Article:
My Favorite Christmas

Copyright 2014 Bill Yovino
Copyright 2014 Bill Yovino

Memory is a funny thing. Sometimes it's a small event or fleeting moment that sticks with us. I was in the eighth grade the year of my most memorable Christmas. Dad had a delivery business in the town where I now live. It was Christmas Eve and I was off from school, so Dad asked me to go to work with him. I had done this only a couple of times before. A snowstorm was expected.

As a kid, I loved when it snowed, but snow was my father's worst enemy. In those days the roads were often left uncleared and barely passable. Cars were rear-wheel drive and snow tires weren't very effective. If the snow was deep enough, you could use tire chains, but putting them on was a major pain-in-the-butt, especially in the kind of weather that required them. Driving in the snow was only part of the problem. You had to maneuver around many stranded cars.


The snow came down lightly, but steadily, as we made deliveries in the morning. Dad took me to lunch at "Pasetti's", a luncheonette in Oceanside. This was a big deal for me as we didn't eat out much. I could remember only a couple of occasions when we didn't eat home or at a relative's house. Fast food joints had not yet become ubiquitous. People all over the country ate lunch at Mom and Pop places like Pasetti's. The fare consisted of homemade pies, burgers, malted milks, and blue plate specials. Dad was a regular there, and was greeted heartily by the proprietors. It was a revelation to me that Dad had a life outside the family.

We made our deliveries as the snow continued to fall. There was now nearly two feet of snow on the ground and the sun had long since set. In the darkness, the light from our headlamps bounced off the densely falling flakes, reducing our visibility to nearly zero. We made our last stop of the day at a butcher shop to settle up with the owner. The butcher, a man named Bill, beckoned Dad and me to the back of the shop through a thick plastic curtain. The room was dim and dank, and smelled of raw meat, blood, and sawdust. Animal carcasses, in various states of disassembly, hung nearby on hooks. Bill brought out a bottle of whiskey and a couple of shot glasses. They toasted to a Merry Christmas and a Happy New Year, but Bill didn't seem very merry at all.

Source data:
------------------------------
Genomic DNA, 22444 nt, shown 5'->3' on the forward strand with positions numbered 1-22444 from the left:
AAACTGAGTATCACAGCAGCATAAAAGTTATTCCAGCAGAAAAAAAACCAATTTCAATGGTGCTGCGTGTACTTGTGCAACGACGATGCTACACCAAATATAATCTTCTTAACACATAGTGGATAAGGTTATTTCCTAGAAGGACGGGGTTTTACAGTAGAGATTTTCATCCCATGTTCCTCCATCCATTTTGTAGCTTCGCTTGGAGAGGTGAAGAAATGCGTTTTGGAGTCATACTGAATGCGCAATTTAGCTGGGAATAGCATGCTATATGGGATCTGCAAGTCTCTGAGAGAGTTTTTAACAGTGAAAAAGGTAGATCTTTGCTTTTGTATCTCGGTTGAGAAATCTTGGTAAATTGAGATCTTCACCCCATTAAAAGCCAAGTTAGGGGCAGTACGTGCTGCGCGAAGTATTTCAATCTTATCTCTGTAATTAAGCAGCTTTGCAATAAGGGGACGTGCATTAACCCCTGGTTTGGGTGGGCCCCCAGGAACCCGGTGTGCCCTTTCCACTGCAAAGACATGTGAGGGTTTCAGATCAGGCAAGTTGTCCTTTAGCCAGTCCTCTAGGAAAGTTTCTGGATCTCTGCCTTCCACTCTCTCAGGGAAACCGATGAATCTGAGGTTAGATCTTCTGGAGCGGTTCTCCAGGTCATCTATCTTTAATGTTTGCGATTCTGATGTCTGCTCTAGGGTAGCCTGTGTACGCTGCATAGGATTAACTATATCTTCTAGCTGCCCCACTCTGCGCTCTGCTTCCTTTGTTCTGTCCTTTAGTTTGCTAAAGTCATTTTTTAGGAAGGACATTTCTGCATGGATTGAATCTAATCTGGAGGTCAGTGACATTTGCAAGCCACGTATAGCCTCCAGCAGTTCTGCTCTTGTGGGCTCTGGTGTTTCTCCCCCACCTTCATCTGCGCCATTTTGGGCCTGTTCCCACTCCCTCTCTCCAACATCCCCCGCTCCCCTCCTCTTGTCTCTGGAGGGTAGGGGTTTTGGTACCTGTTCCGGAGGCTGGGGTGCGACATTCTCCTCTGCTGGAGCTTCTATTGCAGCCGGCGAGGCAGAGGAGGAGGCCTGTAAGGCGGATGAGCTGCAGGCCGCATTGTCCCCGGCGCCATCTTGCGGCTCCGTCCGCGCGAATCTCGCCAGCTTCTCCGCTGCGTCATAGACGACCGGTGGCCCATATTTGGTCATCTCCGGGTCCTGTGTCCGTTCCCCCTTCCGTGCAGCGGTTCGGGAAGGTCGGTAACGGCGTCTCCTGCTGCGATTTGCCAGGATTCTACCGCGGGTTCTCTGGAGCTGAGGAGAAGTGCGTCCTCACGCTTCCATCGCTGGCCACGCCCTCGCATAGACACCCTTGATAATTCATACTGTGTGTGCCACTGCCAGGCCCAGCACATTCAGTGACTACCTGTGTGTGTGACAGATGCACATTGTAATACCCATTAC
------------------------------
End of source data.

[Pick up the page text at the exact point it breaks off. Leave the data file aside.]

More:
Bill was a highly-decorated veteran of World War II, a former POW, and a tormented soul. With the snow continuing to mount outside and the smell of blood hanging in the air, Bill told us of his encounter with a German soldier in the Ardennes Forest. Bill's buddy had been badly wounded and couldn't walk. Bill laid down his weapon so he could carry his fallen friend. At a clearing in the woods, they came face to face with a German infantryman. Unarmed, Bill stopped in his tracks, waiting to be shot. The German raised his rifle and pulled the trigger. "Click". The gun had jammed. He lowered his bayoneted weapon and charged. Bill dropped his wounded friend in the snow and grabbed the rifle as the enemy moved in for the kill. They fought furiously and the German fell to the ground as Bill wrestled the rifle from him.

Each night afterward, Bill re-fought that hand-to-hand battle in his dreams, vividly recalling every insignia, badge, and button on the soldier's uniform. Indelibly etched in Bill's memory was the vision of the man's eyes opening wildly then glazing over as the bayonet ended his life. While that story brings up entirely different emotions for me now, as a kid I thought it was really cool.

We got back into Dad's station wagon and headed home. The way back was silent but for the clanking of tire chains and the continuous beat of the windshield wipers. There were no other souls on the road by that time and the wind had blown the snow into great drifts across parts of the parkway. Dad deftly navigated around them and kept the car moving forward. We finally pulled into our driveway, a bit weary and happy to be home.The warm glow from inside the house cut through the frigid darkness and cast a welcoming light on the snow. As Dad and I made our way to the front door, I looked through the window and could see Aunt Helen, Uncle Pete, Aunt Florence, and Uncle Jim, all gone now, enjoying Christmas Eve. I don't know whether I paused as I took it all in, but that moment is frozen in my mind. It's an image I hope I never lose.


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2patricias 6 years ago from Sussex by the Sea

Pat writes - the Christmas that I remember most vividly is the year my youngest sister fell ill on Christmas Day, and the doctor came to our house. I had been given an electric train set, and the doctor played with it for a while.

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